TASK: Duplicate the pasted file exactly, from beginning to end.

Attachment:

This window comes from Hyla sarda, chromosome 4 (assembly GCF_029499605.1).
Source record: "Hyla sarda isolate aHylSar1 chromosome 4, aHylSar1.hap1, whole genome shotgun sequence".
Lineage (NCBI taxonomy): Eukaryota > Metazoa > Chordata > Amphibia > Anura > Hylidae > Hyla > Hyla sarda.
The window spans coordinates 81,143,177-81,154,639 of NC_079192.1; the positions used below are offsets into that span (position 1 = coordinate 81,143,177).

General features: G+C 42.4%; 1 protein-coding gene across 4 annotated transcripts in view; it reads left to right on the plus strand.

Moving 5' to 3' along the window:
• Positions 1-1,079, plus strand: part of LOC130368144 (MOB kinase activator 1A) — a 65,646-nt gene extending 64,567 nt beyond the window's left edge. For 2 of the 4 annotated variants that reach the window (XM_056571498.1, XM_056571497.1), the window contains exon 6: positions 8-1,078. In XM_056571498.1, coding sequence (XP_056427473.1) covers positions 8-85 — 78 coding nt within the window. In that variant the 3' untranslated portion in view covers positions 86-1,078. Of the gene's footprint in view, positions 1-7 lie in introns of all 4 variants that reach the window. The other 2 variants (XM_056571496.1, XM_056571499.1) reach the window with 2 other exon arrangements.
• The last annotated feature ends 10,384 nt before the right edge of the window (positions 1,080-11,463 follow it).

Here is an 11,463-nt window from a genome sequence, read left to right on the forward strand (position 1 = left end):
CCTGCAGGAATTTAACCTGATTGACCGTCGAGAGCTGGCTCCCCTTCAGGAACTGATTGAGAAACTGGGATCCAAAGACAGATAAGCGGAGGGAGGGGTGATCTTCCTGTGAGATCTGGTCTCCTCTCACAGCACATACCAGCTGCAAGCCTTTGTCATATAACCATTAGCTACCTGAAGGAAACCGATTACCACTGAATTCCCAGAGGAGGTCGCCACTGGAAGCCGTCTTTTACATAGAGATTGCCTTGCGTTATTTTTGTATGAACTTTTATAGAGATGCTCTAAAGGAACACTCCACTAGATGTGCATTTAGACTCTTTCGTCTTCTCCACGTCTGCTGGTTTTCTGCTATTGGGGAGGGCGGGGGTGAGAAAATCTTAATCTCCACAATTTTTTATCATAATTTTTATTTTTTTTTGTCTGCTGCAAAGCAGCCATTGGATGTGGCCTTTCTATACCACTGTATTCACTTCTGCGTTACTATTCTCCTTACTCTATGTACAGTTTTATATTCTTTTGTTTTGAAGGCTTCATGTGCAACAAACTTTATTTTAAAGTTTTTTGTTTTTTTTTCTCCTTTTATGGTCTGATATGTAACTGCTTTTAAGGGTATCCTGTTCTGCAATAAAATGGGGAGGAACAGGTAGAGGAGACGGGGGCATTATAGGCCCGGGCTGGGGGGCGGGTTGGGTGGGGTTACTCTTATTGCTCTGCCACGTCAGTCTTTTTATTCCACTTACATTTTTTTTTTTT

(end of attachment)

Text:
This window comes from Hyla sarda, chromosome 4 (assembly GCF_029499605.1).
Source record: "Hyla sarda isolate aHylSar1 chromosome 4, aHylSar1.hap1, whole genome shotgun sequence".
Lineage (NCBI taxonomy): Eukaryota > Metazoa > Chordata > Amphibia > Anura > Hylidae > Hyla > Hyla sarda.
The window spans coordinates 81,143,177-81,154,639 of NC_079192.1; the positions used below are offsets into that span (position 1 = coordinate 81,143,177).

General features: G+C 42.4%; 1 protein-coding gene across 4 annotated transcripts in view; it reads left to right on the plus strand.

Moving 5' to 3' along the window:
• Positions 1-1,079, plus strand: part of LOC130368144 (MOB kinase activator 1A) — a 65,646-nt gene extending 64,567 nt beyond the window's left edge. For 2 of the 4 annotated variants that reach the window (XM_056571498.1, XM_056571497.1), the window contains exon 6: positions 8-1,078. In XM_056571498.1, coding sequence (XP_056427473.1) covers positions 8-85 — 78 coding nt within the window. In that variant the 3' untranslated portion in view covers positions 86-1,078. Of the gene's footprint in view, positions 1-7 lie in introns of all 4 variants that reach the window. The other 2 variants (XM_056571496.1, XM_056571499.1) reach the window with 2 other exon arrangements.
• The last annotated feature ends 10,384 nt before the right edge of the window (positions 1,080-11,463 follow it).

Here is an 11,463-nt window from a genome sequence, read left to right on the forward strand (position 1 = left end):
CCTGCAGGAATTTAACCTGATTGACCGTCGAGAGCTGGCTCCCCTTCAGGAACTGATTGAGAAACTGGGATCCAAAGACAGATAAGCGGAGGGAGGGGTGATCTTCCTGTGAGATCTGGTCTCCTCTCACAGCACATACCAGCTGCAAGCCTTTGTCATATAACCATTAGCTACCTGAAGGAAACCGATTACCACTGAATTCCCAGAGGAGGTCGCCACTGGAAGCCGTCTTTTACATAGAGATTGCCTTGCGTTATTTTTGTATGAACTTTTATAGAGATGCTCTAAAGGAACACTCCACTAGATGTGCATTTAGACTCTTTCGTCTTCTCCACGTCTGCTGGTTTTCTGCTATTGGGGAGGGCGGGGGTGAGAAAATCTTAATCTCCACAATTTTTTATCATAATTTTTATTTTTTTTTGTCTGCTGCAAAGCAGCCATTGGATGTGGCCTTTCTATACCACTGTATTCACTTCTGCGTTACTATTCTCCTTACTCTATGTACAGTTTTATATTCTTTTGTTTTGAAGGCTTCATGTGCAACAAACTTTATTTTAAAGTTTTTTGTTTTTTTTTCTCCTTTTATGGTCTGATATGTAACTGCTTTTAAGGGTATCCTGTTCTGCAATAAAATGGGGAGGAACAGGTAGAGGAGACGGGGGCATTATAGGCCCGGGCTGGGGGGCGGGTTGGGTGGGGTTACTCTTATTGCTCTGCCACGTCAGTCTTTTTATTCCACTTACATTTTTTTTTTTT